100k makes it more comfortable to mentally apply for jobs - I say mentally because you need to see yourself in a position before you can take the position. It would be great to coach in Santa Barbara, but if the salary is 50 grand, then there is no way you could possibly see yourself there (maybe for a week). If U of Miami is going to pay $12o big ones, then it is easy to see moving the family there when you know your monthly paycheck is $10,000.00 gross.
One thing to remember about this dollar equation, with a larger salary comes bigger non salary benefits. It is known within the world of college athletics that women's basketball head coaches all have courtesy cars with insurance paid, memberships at country clubs, well paid assistant coaches (which means you can hire quality assistants), access to deep pocket boosters, charter planes to go in/out same day to games and the recruiting budgets to send assistants out on the road to do the leg work on the never ending recruiting classes. It really is the rich get richer.
Let's step back and take a look at the two pictures that I have painted. You are a talented female coach and you have two positions that have been advertised.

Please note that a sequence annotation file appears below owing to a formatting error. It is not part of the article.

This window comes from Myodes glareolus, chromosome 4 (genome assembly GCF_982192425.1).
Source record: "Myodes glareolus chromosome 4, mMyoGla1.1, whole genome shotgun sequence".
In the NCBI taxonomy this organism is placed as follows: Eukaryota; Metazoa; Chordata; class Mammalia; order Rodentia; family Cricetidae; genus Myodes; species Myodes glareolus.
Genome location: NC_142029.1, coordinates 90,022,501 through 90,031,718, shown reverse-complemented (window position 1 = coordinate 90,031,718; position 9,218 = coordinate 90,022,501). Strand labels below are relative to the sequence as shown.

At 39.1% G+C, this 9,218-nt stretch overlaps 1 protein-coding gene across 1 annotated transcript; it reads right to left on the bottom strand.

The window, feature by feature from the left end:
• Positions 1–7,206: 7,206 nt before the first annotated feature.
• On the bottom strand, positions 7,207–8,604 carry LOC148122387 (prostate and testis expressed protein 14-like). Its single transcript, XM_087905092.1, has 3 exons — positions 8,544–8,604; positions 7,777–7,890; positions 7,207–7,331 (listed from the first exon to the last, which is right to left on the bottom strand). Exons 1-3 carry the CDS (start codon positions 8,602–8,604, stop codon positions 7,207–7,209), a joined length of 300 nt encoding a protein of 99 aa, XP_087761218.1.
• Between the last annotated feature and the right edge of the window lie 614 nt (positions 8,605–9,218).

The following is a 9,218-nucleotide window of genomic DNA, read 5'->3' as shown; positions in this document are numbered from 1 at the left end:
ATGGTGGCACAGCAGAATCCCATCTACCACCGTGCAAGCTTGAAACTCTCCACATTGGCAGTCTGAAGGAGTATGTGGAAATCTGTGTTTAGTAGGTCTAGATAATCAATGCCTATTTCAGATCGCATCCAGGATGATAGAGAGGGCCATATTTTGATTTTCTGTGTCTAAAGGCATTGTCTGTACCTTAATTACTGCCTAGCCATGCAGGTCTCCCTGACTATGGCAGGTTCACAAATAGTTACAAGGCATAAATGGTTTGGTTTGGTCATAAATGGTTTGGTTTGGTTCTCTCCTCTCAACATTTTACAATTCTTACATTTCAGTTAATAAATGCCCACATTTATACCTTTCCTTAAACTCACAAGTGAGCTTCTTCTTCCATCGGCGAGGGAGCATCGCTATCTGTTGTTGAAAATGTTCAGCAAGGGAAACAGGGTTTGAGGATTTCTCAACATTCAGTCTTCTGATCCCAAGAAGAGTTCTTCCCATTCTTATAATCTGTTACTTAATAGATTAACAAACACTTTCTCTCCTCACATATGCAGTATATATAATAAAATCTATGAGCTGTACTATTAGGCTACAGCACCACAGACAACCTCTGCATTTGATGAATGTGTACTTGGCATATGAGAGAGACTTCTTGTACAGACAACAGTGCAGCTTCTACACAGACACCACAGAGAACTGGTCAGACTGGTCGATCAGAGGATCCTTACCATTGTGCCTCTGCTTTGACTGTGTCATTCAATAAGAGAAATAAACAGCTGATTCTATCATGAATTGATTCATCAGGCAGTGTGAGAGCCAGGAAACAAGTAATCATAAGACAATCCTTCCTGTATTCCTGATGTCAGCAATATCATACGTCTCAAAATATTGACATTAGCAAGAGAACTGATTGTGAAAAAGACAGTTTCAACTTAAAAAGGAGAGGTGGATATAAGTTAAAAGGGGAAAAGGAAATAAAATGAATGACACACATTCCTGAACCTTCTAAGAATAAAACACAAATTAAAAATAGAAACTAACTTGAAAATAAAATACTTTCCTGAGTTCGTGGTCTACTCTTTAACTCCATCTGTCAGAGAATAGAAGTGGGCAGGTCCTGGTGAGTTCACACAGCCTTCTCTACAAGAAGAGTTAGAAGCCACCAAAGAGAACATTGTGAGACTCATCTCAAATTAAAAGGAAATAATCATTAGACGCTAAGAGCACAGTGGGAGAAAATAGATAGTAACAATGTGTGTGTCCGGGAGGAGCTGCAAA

- Position one is paying $43,000 per year with one full time assistant and a graduate assistant, there is no courtesy car and you will be driving the vans to matches or the airport to head out on a 5 day conference road trips.
- Position two is paying $126,000 per year with 2 full time assistant coaches and a dedicated secretary, a courtesy car with insurance provided, country club membership for your family and staff, meal plan on campus for staff and family, all transportation is charter bus or charter airplane.
Tell me which job is Mary Jane going to apply for? Which job is she going to aggressively pursue?
A number of times, female candidates turn down jobs because they discover during the interview process that total package is just not worth the relocation hassles and sacrifice of family - It just does not make sense to work your tail off for an average salary or to take the 'big name' job that in reality is just an eight thousand dollar raise.
The NCAA, the AVCA, the Internet forums can all moan and groan and theorize and hope and fret and scratch their head and then bury it (their heads) in the sand about how come males have a majority of the head coaching positions in women's volleyball but it is all hypocrisy - Pay more money and more females will accept positions.
Time for my monthly dig at the AVCA - Our coaches association should be working their spandex off to make sure that $100,000.00 salaries are the rule, not the exception? Women's Basketball made it a priority and now they enjoy perks that volleyball coaches can only read about.
The proof is in season right now - Women's basketball pays more money and more females are head coaches.